This site uses cookies, as explained in our cookie policy. If you agree to our use of cookies, please close this message or continue to use this site. Close
Country and language
night(s) : -
Country and language
Dinarobin Earthcheck Bronze certificationDinarobin Earthcheck Bronze certification
Shandrani water recyclingShandrani water recycling
Paradis Earthcheck bronze certificationParadis Earthcheck bronze certification
Trou aux Biches beautiful gardensTrou aux Biches beautiful gardens
Next Previous
Need some help?

Should you prefer to contact us directly for a tailor-made quote we would be more than happy to help. Click here


Environmental Project

Beachcomber has pursued for more than 25 years a corporate citizenship policy focused on protecting and developing its natural and social environment. With regard to the environment, our main themes are energy, water, waste management, and biodiversity. On the social level, we support integration in the socio-economic mainstream of vulnerable groups (young people, craftworkers) and community development in the areas surrounding our hotels and Head Office.

This effort should be recognized towards the end of 2017 through certification from EarthCheck, one of the most widely used environmental and social management systems in the tourism and travel industry; the initiative has been launched on a pilot basis at Paradis Beachcomber Golf Resort & Spa and Dinarobin Beachcomber Golf Resort & Spa and the Head Office, and will be extended to all the hotels within the Beachcomber collection.

A major strategy for achieving this objective is through education and raising awareness among all employees and guests about the impact of their behaviour on the environmental and social projects of the Group.

The eco-citizen initiative of Beachcomber takes on even greater significance since the sensible use and management of natural resources and energy sources has become a critical challenge in the fight against global warming, which affects the whole planet, and particularly Small Island Developing States (SIDS) like Mauritius.

Beachcomber understood that very early on, at a time when such issues were not yet a hot topic or a priority. As early as the 1980s and 1990s, the Group was the first in Mauritius to implement systems and technologies aimed at promoting best practices in energy and natural resources (especially water) saving through the installation of water treatment plants and chilled water systems for air conditioning. Significant cost savings are also delivered since hotels are known for their high energy and water consumption.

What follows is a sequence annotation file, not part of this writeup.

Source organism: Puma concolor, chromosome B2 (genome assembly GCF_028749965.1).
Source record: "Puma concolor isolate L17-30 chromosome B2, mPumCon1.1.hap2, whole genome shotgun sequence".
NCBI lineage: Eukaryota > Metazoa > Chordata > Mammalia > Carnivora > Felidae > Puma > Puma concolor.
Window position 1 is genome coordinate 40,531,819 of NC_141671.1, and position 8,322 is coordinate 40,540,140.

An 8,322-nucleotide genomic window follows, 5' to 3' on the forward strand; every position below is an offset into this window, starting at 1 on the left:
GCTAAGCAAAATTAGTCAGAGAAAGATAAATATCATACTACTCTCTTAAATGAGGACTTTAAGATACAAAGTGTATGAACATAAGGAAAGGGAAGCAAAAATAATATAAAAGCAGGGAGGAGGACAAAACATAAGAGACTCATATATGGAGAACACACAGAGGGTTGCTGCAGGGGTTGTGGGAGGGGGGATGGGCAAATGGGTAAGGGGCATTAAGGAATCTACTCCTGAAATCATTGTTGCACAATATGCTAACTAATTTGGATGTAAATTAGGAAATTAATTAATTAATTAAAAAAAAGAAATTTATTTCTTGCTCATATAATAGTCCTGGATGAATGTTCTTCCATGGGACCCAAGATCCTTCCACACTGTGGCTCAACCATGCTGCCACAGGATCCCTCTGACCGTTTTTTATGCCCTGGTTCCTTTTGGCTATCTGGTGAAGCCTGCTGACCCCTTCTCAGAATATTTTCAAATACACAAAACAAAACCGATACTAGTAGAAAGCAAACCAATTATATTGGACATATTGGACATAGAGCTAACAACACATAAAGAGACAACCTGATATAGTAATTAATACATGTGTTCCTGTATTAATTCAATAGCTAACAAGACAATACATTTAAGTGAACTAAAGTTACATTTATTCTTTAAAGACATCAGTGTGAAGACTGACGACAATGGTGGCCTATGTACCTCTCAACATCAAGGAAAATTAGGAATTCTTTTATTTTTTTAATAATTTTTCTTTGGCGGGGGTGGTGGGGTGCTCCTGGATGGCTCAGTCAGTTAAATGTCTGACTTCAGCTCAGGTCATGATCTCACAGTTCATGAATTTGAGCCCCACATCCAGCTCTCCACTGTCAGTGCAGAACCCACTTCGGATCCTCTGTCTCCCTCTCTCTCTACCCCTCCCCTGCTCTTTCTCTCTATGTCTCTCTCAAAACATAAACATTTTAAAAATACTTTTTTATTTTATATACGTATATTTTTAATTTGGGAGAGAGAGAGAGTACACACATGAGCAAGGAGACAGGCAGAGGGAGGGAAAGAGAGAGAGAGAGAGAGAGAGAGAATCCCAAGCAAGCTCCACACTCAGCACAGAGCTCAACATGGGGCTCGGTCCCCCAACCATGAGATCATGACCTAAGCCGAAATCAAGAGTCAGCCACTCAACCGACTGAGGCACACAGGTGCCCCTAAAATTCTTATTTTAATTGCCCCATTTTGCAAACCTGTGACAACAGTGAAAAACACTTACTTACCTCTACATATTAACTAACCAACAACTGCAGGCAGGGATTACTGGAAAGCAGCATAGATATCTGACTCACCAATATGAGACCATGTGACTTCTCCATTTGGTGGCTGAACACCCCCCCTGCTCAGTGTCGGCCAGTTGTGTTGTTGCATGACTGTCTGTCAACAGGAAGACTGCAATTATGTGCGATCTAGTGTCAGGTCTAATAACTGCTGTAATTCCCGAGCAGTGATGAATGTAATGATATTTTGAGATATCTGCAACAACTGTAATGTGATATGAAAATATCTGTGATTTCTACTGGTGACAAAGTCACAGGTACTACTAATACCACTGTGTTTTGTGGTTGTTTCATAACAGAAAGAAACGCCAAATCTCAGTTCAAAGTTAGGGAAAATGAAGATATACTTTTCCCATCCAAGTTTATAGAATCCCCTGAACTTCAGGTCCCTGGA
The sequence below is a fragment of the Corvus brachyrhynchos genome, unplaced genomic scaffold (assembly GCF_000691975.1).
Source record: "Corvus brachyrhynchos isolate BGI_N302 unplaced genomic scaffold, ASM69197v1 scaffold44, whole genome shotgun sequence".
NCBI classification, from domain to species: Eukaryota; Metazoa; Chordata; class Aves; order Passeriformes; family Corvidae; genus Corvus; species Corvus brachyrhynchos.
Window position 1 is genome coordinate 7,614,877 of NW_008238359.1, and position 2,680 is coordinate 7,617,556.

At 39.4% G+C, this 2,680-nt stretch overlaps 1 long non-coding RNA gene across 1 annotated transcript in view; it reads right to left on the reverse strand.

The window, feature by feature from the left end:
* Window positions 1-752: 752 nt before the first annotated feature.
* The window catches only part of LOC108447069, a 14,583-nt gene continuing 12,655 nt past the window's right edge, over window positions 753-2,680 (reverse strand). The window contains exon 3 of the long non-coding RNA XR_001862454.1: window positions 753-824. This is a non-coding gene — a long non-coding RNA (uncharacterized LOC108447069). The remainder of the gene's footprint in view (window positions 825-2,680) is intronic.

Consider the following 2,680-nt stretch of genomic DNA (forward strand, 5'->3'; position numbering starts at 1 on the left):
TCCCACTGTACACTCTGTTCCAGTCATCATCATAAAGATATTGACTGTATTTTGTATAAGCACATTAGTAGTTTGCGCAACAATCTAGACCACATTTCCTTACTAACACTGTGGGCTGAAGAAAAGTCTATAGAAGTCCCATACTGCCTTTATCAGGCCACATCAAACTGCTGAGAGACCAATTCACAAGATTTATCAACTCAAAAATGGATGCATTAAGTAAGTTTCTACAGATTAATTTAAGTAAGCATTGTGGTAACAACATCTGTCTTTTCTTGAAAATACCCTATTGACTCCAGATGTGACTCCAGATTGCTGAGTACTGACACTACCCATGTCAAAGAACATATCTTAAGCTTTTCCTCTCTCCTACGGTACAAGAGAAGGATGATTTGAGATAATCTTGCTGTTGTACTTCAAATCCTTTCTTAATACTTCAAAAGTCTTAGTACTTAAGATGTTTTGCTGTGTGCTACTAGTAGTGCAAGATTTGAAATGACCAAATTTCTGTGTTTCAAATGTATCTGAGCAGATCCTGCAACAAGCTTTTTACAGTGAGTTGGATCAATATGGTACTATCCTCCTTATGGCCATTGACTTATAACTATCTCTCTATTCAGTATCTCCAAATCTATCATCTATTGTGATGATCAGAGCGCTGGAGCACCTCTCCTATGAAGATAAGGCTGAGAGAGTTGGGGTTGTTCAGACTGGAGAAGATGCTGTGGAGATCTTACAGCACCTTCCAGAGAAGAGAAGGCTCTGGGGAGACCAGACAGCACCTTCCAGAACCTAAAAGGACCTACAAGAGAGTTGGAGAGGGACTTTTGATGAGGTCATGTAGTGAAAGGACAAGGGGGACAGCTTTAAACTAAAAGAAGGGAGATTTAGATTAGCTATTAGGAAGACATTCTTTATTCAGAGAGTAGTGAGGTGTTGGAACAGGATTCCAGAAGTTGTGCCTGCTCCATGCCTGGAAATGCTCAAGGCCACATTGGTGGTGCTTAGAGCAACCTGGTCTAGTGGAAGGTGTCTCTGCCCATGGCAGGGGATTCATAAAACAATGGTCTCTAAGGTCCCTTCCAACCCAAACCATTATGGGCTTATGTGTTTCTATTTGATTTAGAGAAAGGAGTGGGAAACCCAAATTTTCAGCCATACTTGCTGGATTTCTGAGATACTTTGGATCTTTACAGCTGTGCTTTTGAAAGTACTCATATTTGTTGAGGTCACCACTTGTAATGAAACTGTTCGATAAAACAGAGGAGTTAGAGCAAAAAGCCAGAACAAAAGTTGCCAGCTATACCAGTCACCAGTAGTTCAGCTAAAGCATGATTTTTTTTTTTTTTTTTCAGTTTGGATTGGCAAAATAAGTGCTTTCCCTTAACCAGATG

Today more than ever, the aim is to minimise the energy footprint, improve air quality and ultimately look to renewable energy sources rather than fossil fuels.

Beachcomber hotels already have a good energy performance, as demonstrated by their annual energy intensity index of 164.12 kWh/m2.

Energy Consumption Management

Hotels are by definition energy-intensive operations. Our efforts are therefore focused on improving energy efficiency and reducing energy usage within our properties to reduce the environmental impact and energy bills. The average annual energy intensity of our hotels currently amounts to 164.12 kWh/m compared to an annual average of 261.74 kWh/m² in the United States, according to a study on resort-type hotels conducted by Cornell University. We use these indices as our energy performance benchmarks.

In 2008, the Group has thus initiated a programme for the phased replacement of chilled water systems in its hotels. The programme started in 2010 at Victoria Beachcomber Resort & Spa with the replacement of existing equipment by more energy-efficient solutions. This has required a total investment of more than Rs 97.6 million and generated savings as follows:

  • 11,489,742 kWh less electricity than ‘conventional’ systems
  • 9,904 metric tonnes less of CO2 released into the atmosphere

This new generation of equipment not only contributes to improving the overall energy efficiency, but also to lowering the electricity bill: for example, these new chillers have led to annual savings of Rs 9.8 million for Trou aux Biches Beachcomber Golf Resort & Spa alone.